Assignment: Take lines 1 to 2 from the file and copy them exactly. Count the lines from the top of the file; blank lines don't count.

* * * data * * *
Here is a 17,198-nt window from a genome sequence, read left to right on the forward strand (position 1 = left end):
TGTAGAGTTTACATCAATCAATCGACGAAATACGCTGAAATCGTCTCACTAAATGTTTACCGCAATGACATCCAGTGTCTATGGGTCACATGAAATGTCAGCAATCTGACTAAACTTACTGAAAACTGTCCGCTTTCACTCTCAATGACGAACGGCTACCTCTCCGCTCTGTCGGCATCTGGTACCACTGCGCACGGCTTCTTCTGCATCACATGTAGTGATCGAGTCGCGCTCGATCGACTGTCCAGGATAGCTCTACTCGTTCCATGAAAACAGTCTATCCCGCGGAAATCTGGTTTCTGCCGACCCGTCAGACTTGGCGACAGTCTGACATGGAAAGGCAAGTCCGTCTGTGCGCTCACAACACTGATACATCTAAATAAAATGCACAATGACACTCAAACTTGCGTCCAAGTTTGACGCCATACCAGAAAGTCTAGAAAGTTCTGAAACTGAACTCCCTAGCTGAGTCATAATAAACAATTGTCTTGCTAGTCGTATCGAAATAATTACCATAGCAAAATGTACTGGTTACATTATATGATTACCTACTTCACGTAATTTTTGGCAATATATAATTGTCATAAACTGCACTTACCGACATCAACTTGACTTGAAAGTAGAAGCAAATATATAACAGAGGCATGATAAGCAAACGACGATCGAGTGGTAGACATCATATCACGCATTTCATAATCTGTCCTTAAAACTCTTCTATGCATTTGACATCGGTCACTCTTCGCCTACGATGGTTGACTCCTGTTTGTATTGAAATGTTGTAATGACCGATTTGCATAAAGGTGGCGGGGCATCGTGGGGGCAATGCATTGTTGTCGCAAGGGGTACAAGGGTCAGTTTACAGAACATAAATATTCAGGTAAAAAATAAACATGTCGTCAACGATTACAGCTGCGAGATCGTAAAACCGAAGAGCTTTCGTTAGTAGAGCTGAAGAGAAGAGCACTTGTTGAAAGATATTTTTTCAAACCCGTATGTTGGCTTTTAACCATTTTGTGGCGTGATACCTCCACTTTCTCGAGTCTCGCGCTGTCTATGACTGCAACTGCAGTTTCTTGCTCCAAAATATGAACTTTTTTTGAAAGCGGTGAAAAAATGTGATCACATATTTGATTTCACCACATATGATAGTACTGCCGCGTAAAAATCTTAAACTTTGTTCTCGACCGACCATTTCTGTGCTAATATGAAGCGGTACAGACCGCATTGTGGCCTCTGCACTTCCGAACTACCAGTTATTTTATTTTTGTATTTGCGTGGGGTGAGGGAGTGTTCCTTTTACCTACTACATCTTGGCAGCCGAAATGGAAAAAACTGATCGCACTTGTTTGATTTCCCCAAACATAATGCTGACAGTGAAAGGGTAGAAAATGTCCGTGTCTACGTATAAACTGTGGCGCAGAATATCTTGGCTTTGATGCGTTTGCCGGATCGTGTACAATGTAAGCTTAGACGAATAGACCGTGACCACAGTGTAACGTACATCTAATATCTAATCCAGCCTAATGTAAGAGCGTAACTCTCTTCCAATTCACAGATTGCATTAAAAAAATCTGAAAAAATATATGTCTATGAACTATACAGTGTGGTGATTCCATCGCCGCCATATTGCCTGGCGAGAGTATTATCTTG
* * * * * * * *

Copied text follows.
Here is a 17,198-nt window from a genome sequence, read left to right on the forward strand (position 1 = left end):
TGTAGAGTTTACATCAATCAATCGACGAAATACGCTGAAATCGTCTCACTAAATGTTTACCGCAATGACATCCAGTGTCTATGGGTCACATGAAATGTCAGCAATCTGACTAAACTTACTGAAAACTGTCCGCTTTCACTCTCAATGACGAACGGCTACCTCTCCGCTCTGTCGGCATCTGGTACCACTGCGCACGGCTTCTTCTGCATCACATGTAGTGATCGAGTCGCGCTCGATCGACTGTCCAGGATAGCTCTACTCGTTCCATGAAAACAGTCTATCCCGCGGAAATCTGGTTTCTGCCGACCCGTCAGACTTGGCGACAGTCTGACATGGAAAGGCAAGTCCGTCTGTGCGCTCACAACACTGATACATCTAAATAAAATGCACAATGACACTCAAACTTGCGTCCAAGTTTGACGCCATACCAGAAAGTCTAGAAAGTTCTGAAACTGAACTCCCTAGCTGAGTCATAATAAACAATTGTCTTGCTAGTCGTATCGAAATAATTACCATAGCAAAATGTACTGGTTACATTATATGATTACCTACTTCACGTAATTTTTGGCAATATATAATTGTCATAAACTGCACTTACCGACATCAACTTGACTTGAAAGTAGAAGCAAATATATAACAGAGGCATGATAAGCAAACGACGATCGAGTGGTAGACATCATATCACGCATTTCATAATCTGTCCTTAAAACTCTTCTATGCATTTGACATCGGTCACTCTTCGCCTACGATGGTTGACTCCTGTTTGTATTGAAATGTTGTAATGACCGATTTGCATAAAGGTGGCGGGGCATCGTGGGGGCAATGCATTGTTGTCGCAAGGGGTACAAGGGTCAGTTTACAGAACATAAATATTCAGGTAAAAAATAAACATGTCGTCAACGATTACAGCTGCGAGATCGTAAAACCGAAGAGCTTTCGTTAGTAGAGCTGAAGAGAAGAGCACTTGTTGAAAGATATTTTTTCAAACCCGTATGTTGGCTTTTAACCATTTTGTGGCGTGATACCTCCACTTTCTCGAGTCTCGCGCTGTCTATGACTGCAACTGCAGTTTCTTGCTCCAAAATATGAACTTTTTTTGAAAGCGGTGAAAAAATGTGATCACATATTTGATTTCACCACATATGATAGTACTGCCGCGTAAAAATCTTAAACTTTGTTCTCGACCGACCATTTCTGTGCTAATATGAAGCGGTACAGACCGCATTGTGGCCTCTGCACTTCCGAACTACCAGTTATTTTATTTTTGTATTTGCGTGGGGTGAGGGAGTGTTCCTTTTACCTACTACATCTTGGCAGCCGAAATGGAAAAAACTGATCGCACTTGTTTGATTTCCCCAAACATAATGCTGACAGTGAAAGGGTAGAAAATGTCCGTGTCTACGTATAAACTGTGGCGCAGAATATCTTGGCTTTGATGCGTTTGCCGGATCGTGTACAATGTAAGCTTAGACGAATAGACCGTGACCACAGTGTAACGTACATCTAATATCTAATCCAGCCTAATGTAAGAGCGTAACTCTCTTCCAATTCACAGATTGCATTAAAAAAATCTGAAAAAATATATGTCTATGAACTATACAGTGTGGTGATTCCATCGCCGCCATATTGCCTGGCGAGAGTATTATCTTG